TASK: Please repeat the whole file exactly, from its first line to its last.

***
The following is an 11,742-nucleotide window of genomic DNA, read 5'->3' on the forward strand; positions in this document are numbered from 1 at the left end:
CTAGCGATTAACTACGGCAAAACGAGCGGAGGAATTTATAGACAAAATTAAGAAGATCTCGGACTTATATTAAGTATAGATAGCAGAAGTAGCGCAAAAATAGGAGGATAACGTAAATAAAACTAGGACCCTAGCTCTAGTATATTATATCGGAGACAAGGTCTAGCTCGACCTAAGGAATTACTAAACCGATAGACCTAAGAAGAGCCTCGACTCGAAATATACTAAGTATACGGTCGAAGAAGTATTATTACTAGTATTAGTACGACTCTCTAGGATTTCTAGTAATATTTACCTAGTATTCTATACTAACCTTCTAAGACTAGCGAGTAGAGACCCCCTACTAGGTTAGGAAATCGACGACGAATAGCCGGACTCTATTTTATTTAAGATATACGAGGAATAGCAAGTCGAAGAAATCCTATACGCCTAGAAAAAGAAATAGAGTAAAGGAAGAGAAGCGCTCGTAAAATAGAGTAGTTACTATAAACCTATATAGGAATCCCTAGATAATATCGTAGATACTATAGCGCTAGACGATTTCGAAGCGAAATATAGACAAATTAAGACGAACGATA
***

The following is an 11,742-nucleotide window of genomic DNA, read 5'->3' on the forward strand; positions in this document are numbered from 1 at the left end:
CTAGCGATTAACTACGGCAAAACGAGCGGAGGAATTTATAGACAAAATTAAGAAGATCTCGGACTTATATTAAGTATAGATAGCAGAAGTAGCGCAAAAATAGGAGGATAACGTAAATAAAACTAGGACCCTAGCTCTAGTATATTATATCGGAGACAAGGTCTAGCTCGACCTAAGGAATTACTAAACCGATAGACCTAAGAAGAGCCTCGACTCGAAATATACTAAGTATACGGTCGAAGAAGTATTATTACTAGTATTAGTACGACTCTCTAGGATTTCTAGTAATATTTACCTAGTATTCTATACTAACCTTCTAAGACTAGCGAGTAGAGACCCCCTACTAGGTTAGGAAATCGACGACGAATAGCCGGACTCTATTTTATTTAAGATATACGAGGAATAGCAAGTCGAAGAAATCCTATACGCCTAGAAAAAGAAATAGAGTAAAGGAAGAGAAGCGCTCGTAAAATAGAGTAGTTACTATAAACCTATATAGGAATCCCTAGATAATATCGTAGATACTATAGCGCTAGACGATTTCGAAGCGAAATATAGACAAATTAAGACGAACGATA